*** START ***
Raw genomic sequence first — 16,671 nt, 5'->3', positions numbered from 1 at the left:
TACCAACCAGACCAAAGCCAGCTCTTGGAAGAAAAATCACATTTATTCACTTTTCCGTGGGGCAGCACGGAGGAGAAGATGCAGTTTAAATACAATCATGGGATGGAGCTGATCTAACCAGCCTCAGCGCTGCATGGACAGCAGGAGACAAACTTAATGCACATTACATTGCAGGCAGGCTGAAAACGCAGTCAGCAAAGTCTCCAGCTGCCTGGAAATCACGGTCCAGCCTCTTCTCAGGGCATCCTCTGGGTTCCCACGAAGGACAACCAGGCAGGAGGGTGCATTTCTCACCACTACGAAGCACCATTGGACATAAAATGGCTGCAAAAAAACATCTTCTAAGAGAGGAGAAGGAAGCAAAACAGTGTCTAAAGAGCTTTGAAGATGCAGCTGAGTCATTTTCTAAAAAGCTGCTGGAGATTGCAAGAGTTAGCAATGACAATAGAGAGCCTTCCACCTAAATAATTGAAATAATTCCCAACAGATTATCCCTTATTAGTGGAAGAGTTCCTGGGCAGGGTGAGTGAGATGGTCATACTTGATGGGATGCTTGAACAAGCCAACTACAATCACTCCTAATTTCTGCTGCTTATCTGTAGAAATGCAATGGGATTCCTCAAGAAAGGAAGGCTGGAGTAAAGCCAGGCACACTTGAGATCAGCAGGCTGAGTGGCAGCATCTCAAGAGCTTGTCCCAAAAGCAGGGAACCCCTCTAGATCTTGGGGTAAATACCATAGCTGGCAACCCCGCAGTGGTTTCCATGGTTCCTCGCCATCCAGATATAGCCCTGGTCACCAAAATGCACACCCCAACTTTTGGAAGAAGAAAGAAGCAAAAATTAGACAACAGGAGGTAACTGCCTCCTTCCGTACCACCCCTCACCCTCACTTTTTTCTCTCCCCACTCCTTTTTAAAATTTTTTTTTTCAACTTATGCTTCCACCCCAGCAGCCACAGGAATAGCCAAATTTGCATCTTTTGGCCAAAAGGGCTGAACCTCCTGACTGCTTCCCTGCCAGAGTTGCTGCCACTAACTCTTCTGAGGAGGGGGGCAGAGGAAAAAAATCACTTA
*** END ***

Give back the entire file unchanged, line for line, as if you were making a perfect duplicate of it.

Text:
Raw genomic sequence first — 16,671 nt, 5'->3', positions numbered from 1 at the left:
TACCAACCAGACCAAAGCCAGCTCTTGGAAGAAAAATCACATTTATTCACTTTTCCGTGGGGCAGCACGGAGGAGAAGATGCAGTTTAAATACAATCATGGGATGGAGCTGATCTAACCAGCCTCAGCGCTGCATGGACAGCAGGAGACAAACTTAATGCACATTACATTGCAGGCAGGCTGAAAACGCAGTCAGCAAAGTCTCCAGCTGCCTGGAAATCACGGTCCAGCCTCTTCTCAGGGCATCCTCTGGGTTCCCACGAAGGACAACCAGGCAGGAGGGTGCATTTCTCACCACTACGAAGCACCATTGGACATAAAATGGCTGCAAAAAAACATCTTCTAAGAGAGGAGAAGGAAGCAAAACAGTGTCTAAAGAGCTTTGAAGATGCAGCTGAGTCATTTTCTAAAAAGCTGCTGGAGATTGCAAGAGTTAGCAATGACAATAGAGAGCCTTCCACCTAAATAATTGAAATAATTCCCAACAGATTATCCCTTATTAGTGGAAGAGTTCCTGGGCAGGGTGAGTGAGATGGTCATACTTGATGGGATGCTTGAACAAGCCAACTACAATCACTCCTAATTTCTGCTGCTTATCTGTAGAAATGCAATGGGATTCCTCAAGAAAGGAAGGCTGGAGTAAAGCCAGGCACACTTGAGATCAGCAGGCTGAGTGGCAGCATCTCAAGAGCTTGTCCCAAAAGCAGGGAACCCCTCTAGATCTTGGGGTAAATACCATAGCTGGCAACCCCGCAGTGGTTTCCATGGTTCCTCGCCATCCAGATATAGCCCTGGTCACCAAAATGCACACCCCAACTTTTGGAAGAAGAAAGAAGCAAAAATTAGACAACAGGAGGTAACTGCCTCCTTCCGTACCACCCCTCACCCTCACTTTTTTCTCTCCCCACTCCTTTTTAAAATTTTTTTTTTCAACTTATGCTTCCACCCCAGCAGCCACAGGAATAGCCAAATTTGCATCTTTTGGCCAAAAGGGCTGAACCTCCTGACTGCTTCCCTGCCAGAGTTGCTGCCACTAACTCTTCTGAGGAGGGGGGCAGAGGAAAAAAATCACTTA